place a serene charm. Wildlife is abundant and it is a haven
for those who seek tranquility, away from the urban chaos.
Animals found here include tigers, wild buffalo, nilgai,
flying squirrel and barking deer among others.
Bairamgarh Wildlife Sanctuary:
This sanctuary abounds in Chital, considered the most
beautiful of the deer species. They are found roaming in
open grasslands as well as dense forests. Apart from its
wildlife, the park has beautiful landscapes.
Kanger River flows into this lake, which is spread over
nearly four hectares in the thick bamboo forests. Famous
residents of this place are Crocodiles and tortoises. It is
63 Km from Jagdalpur.
50 Km from Jagdalpur is the crescent moon shaped Chitrakoot
waterfalls. It is often compared with the Niagra falls of
the US for its shape, although it is smaller. River
Indravati plummets down from the Vindhya mountain ranges and
forms these waterfalls. The waterfalls and surrounding areas
are spectacular in their beauty and extreme challenge for
Tirathgarh, 32 Km from Jagdalpur is famous for this
waterfall that drops into Mugabahar river. On descending
down the steps you can get a grand view of the falling
sheets of water that falls from a height of 50 metres. There
is also an old Shiv-Parvati temple at the site. You can go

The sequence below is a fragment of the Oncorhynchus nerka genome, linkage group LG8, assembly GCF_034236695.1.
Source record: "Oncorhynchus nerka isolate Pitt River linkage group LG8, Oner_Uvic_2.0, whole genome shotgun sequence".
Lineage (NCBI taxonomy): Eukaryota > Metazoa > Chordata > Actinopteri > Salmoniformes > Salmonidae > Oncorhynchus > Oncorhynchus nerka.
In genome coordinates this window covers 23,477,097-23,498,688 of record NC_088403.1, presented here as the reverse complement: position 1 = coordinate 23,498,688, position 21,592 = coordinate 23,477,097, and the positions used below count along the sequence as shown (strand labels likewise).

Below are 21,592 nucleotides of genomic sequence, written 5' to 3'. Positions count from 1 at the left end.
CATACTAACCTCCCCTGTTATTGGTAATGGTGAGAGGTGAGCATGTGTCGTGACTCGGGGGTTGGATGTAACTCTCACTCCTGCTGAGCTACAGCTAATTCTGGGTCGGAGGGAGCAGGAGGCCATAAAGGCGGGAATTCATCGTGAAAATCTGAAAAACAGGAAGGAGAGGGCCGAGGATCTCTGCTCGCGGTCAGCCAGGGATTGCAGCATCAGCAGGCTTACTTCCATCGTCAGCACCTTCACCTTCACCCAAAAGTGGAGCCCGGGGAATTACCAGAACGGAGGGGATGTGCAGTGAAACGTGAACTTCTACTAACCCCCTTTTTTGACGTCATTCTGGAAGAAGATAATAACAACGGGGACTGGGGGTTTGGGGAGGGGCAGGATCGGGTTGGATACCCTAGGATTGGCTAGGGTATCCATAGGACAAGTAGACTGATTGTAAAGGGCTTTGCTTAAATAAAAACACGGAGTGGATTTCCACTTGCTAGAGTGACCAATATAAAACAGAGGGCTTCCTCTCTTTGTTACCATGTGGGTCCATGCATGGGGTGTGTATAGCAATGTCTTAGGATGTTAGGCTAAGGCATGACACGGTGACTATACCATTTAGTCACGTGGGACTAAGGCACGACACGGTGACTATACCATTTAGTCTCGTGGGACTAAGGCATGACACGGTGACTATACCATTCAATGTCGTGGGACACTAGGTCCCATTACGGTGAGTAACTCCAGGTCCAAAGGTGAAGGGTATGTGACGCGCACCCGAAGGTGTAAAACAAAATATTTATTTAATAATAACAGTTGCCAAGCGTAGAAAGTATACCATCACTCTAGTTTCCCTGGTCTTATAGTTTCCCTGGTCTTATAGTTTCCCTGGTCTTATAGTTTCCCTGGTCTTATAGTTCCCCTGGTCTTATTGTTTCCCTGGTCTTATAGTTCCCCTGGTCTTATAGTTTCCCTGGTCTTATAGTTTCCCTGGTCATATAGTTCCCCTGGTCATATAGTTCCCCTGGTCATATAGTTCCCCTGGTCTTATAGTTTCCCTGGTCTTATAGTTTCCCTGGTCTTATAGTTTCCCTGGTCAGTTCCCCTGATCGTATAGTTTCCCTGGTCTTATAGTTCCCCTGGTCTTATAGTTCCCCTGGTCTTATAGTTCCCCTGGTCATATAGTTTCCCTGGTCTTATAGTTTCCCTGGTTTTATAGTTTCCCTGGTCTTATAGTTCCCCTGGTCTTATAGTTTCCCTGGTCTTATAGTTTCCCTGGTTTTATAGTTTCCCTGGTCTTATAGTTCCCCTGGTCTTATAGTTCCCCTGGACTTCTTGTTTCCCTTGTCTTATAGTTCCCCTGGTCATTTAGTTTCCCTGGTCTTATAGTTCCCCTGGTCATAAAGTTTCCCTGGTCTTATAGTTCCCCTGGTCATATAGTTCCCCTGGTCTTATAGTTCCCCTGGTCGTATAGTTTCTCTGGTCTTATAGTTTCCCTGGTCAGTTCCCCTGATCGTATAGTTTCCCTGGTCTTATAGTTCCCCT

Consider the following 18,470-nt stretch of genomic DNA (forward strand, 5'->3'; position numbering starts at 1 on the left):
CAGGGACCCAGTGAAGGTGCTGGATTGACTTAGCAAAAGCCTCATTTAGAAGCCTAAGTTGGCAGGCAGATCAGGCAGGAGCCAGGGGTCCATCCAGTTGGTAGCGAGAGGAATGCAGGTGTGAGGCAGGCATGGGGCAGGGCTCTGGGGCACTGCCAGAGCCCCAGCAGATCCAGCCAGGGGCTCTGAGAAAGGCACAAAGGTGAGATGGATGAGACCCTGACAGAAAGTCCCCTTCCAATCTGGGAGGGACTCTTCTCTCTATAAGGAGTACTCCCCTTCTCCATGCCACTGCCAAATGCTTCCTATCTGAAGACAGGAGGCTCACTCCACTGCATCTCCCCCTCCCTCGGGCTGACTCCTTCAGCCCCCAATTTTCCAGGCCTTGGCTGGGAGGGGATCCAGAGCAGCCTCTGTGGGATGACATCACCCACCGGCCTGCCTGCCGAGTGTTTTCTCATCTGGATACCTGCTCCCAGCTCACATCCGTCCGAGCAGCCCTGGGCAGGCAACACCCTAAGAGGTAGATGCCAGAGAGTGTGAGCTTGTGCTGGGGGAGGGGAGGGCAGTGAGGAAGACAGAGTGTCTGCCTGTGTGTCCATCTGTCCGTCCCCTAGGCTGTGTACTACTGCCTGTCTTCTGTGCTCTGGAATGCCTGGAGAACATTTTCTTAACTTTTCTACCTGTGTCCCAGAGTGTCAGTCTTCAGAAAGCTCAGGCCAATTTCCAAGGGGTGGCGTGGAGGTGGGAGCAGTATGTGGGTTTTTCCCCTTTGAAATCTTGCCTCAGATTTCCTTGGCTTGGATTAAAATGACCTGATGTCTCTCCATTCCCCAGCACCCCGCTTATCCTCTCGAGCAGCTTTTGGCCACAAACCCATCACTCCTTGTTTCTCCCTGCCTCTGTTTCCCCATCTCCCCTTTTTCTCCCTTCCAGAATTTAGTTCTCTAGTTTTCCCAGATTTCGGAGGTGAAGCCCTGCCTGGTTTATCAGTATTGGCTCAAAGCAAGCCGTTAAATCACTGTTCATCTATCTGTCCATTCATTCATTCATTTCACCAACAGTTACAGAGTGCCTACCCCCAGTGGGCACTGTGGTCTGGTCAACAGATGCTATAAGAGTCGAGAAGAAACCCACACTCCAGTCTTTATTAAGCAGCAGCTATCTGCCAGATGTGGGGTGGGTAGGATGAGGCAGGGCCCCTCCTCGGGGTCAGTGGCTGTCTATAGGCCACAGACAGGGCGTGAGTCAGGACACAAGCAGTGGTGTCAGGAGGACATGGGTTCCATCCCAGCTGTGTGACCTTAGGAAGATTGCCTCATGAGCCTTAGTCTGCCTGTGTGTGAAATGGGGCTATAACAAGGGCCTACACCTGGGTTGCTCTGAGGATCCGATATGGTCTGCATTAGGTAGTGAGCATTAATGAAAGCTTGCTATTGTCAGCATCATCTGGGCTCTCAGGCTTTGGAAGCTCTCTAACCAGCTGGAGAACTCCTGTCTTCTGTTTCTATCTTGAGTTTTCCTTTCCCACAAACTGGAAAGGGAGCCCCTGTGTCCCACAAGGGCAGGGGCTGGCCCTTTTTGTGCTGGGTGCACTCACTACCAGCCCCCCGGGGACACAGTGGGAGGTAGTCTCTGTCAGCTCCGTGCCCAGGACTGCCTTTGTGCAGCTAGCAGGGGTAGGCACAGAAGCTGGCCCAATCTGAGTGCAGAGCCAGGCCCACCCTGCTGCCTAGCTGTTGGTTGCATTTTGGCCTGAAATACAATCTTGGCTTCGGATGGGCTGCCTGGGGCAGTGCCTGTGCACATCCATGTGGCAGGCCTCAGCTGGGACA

up the watchtower to enjoy the panoramic view of the
waterfalls and surrounding forests.b Waterfalls
abound and range from zig-zag trickles to roaring falls.
Smaller waterfalls include Kanger Dhara near Kutumsar,
Mandra, Chitradhara, Tamada and Dhoomar. Although smaller,
each one surrounded with greenery is a treat to the eyes.
This underground cave is 330 metres in length and is known
to be the second longest natural cave in the world. It is
about 32 Km from Jagdalpur and was discovered in the year
1900. There are stairs at the entrance and once inside, you
can see stalactite formations. No sunlight reaches the cave
and in little puddles of water there live blind fish and
frogs. The cave has many connecting compartments. At the end
of the cave is a stalagmite Shiv-linga, which is revered by
tribals and visitors alike.
40 metres above the ground level and 200 metres in length,
this cave derives its name from the natural carving of the
idol of Lord Shiva. It is located on a small hill in the
Kanger Valley National Park. It was discovered in 1993 and
the salt deposits here, called the music point, sound
musical when tapped with a stone. Presently solar energy is
used to light this cave. The Stalagmite and Stalactite
formations inside the cave are beautiful.